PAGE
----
Wednesday, May 24, 2023

On being an Other

 Goodness, what a lot of wonderful stuff happened since I accidentally missed my last post! So much to comment on. I love all the talk about research and may tackle it next time. But today I'm going to pick apart the whole topic of appropriation of voice. It's different from book banning, which is ridiculous. There are some truly evil books out there, like Mein Kampf, but I think with proper guidance, most of them can be read in an effort to understand evil.

As for appropriation of voice, if I had to follow that guidance "Write what you know" (or more accurately, "stick to your own kind"), my books would be very dull indeed. All my characters would be white, middle-class, heterosexual women in their seventies. Trust me, we don't get up to much mischief, so thank God for our imaginations, which allow us to pretend we're someone and somewhere else, having exciting adventures, getting into trouble, and saving the day!

So I use my imagination, as well as lots of research, to get into other people's heads and try to experience the world as they do. I've written from the point of view of a middle-aged man in a coma, a learning disabled country handyman, a young girl, a male cop, and on and on. My books are peppered with diverse other characters as I try to reflect the society I'm writing about. I have Indigenous characters, BIPOC, Jewish, Moslem, and LGBTQ+ characters. My main limitation is that I need to know enough about their world, either through experience, friendship, research, or interviews, to feel I can write with authenticity and respect. I think most serious writers know their limitations and their comfort zones, and venture beyond them carefully.

So I suggest the writing rule should be not "Write what you know" but "Write what you can learn about." And it should apply to everything we write. If you're going to write about being caught in a blizzard, it's a good idea to have experienced one or at least get your facts straight from someone who has. As for venturing into other characters' heads, I have more difficulty writing from thirty-five-year-old Amanda Doucette's point of view than I do my older male characters. The world she grew up in and the challenges facing her today are extremely different from mine. I grew up in an era of airmailed letters, pay phones, maps, and "Europe on five dollars a Day". No computer, no internet (indeed not much television), and certainly no cellphone, social media, or Tinder. Pop culture and slang are also very different. I borrow heavily from my daughters' experiences.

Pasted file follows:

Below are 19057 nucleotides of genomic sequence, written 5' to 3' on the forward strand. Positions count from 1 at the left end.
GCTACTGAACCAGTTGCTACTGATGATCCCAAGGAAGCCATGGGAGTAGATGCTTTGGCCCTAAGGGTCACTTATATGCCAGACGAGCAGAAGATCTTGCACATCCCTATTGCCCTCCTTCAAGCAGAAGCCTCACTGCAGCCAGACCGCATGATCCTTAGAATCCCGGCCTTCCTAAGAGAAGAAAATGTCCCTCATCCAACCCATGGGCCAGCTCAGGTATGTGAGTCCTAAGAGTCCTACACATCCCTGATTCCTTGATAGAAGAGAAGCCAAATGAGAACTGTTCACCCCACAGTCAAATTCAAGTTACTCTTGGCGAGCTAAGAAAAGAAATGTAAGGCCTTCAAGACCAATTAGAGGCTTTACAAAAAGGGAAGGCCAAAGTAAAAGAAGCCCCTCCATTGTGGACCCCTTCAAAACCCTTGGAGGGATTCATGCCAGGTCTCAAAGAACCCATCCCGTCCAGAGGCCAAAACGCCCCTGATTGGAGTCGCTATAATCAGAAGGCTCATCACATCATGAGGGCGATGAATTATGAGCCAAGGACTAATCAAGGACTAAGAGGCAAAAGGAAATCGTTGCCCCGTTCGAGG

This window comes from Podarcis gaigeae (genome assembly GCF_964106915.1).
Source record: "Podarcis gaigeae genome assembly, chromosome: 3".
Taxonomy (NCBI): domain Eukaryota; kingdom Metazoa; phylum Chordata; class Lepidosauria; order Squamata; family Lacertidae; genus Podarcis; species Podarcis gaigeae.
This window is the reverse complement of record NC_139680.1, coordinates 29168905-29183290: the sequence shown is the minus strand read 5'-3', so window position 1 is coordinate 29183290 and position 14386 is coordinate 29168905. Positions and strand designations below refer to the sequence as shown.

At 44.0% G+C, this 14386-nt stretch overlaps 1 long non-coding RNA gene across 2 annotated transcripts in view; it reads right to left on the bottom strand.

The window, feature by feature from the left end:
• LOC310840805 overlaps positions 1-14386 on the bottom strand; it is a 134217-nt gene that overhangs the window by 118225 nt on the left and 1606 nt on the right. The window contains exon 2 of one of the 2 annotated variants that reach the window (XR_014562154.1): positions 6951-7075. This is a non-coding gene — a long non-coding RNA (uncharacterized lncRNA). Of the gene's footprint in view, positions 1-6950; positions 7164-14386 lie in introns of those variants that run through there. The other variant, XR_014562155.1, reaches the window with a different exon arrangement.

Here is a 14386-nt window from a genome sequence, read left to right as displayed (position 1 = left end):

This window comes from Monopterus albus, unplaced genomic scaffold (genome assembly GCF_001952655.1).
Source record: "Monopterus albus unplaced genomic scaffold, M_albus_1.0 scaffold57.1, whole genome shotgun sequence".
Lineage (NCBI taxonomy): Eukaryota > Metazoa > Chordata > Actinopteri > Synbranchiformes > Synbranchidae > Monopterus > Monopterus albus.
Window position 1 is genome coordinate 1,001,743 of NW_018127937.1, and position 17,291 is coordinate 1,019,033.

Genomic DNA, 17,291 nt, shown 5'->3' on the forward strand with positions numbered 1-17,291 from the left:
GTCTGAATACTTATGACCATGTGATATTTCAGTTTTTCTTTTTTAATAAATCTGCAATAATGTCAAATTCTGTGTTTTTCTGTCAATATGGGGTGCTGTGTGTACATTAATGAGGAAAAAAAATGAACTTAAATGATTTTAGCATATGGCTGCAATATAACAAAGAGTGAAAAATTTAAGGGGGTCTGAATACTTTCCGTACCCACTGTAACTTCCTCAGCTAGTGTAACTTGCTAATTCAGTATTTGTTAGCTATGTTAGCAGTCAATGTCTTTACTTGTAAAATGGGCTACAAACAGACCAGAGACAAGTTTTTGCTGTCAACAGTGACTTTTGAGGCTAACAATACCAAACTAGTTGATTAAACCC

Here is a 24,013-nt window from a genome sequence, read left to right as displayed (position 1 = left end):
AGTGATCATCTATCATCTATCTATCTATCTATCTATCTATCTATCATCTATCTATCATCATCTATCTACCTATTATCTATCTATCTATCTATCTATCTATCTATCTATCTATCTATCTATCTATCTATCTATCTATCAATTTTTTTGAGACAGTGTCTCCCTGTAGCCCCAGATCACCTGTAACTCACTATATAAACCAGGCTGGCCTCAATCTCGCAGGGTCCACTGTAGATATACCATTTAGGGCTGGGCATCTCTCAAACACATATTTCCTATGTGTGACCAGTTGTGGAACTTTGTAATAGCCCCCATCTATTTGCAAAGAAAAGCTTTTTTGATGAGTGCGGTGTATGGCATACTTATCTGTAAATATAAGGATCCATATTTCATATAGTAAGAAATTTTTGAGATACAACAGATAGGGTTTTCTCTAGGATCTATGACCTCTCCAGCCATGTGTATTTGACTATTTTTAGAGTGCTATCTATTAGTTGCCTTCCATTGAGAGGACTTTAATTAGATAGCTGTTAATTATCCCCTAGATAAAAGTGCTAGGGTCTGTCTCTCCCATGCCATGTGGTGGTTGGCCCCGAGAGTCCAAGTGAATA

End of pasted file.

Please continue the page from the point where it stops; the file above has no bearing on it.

The more intimately you know something, the more power and resonance your writing will have. So dig, dig, and dig some more. I once created a character in my Inspector Green novels MIST WALKER who was a detective investigating child sexual abuse. I had fallen prey to the many negative cliches and horror stories out there about such investigations - insensitive, heavy-footed men who were rule-bound, disbelieving, and so on. As part of my rewrites, I arranged to have coffee with a senior detective who'd spent twenty-five years in that field, so I could find out what they're actually like. He talked at length about his experiences and feelings, and about one particular case that still haunted him. I realized that the real person was very different from the cliche, and I rewrote the character accordingly. It was an eye-opener even for me, a psychologist, to make sure I don't fall prey to superficial prejudices and pre-judgement.

For all of us, there are some topics that are probably too far a stretch or too sensitive to be handled by an outsider. My second Inspector Green novel, ONCE UPON A TIME, dealt with Holocaust survivors, and I was extremely nervous about whether I could do their experience justice. I read as much as I could, both their experiences and personal accounts, I found online tape recordings of survivors telling their stories, I knew some as well, but I was on pins and needles waiting to hear the reactions. When I received a handwritten note from a child of survivors saying how well I had portrayed them, I breathed a huge sigh of relief. 

Empathy is the most powerful tool a fiction writer can have. It is through slipping inside someone else's skin and trying to experience the situation from their perspective that we create the most genuine and vivid characters. Empathy comes much more naturally to some people than others, and thirty-five years as a psychologist no doubt helped me, but it's a skill that can be learned. It takes an open, questioning mind, a listening ear, a curiosity to explore, and an ability to reach deep within oneself to connect to similar experiences. We may not have murdered anyone, but surely we have all experienced the urge to kill. That rage, desperation, terror, or whatever intense feeling that might drive you to murder. There but for the grace of god...

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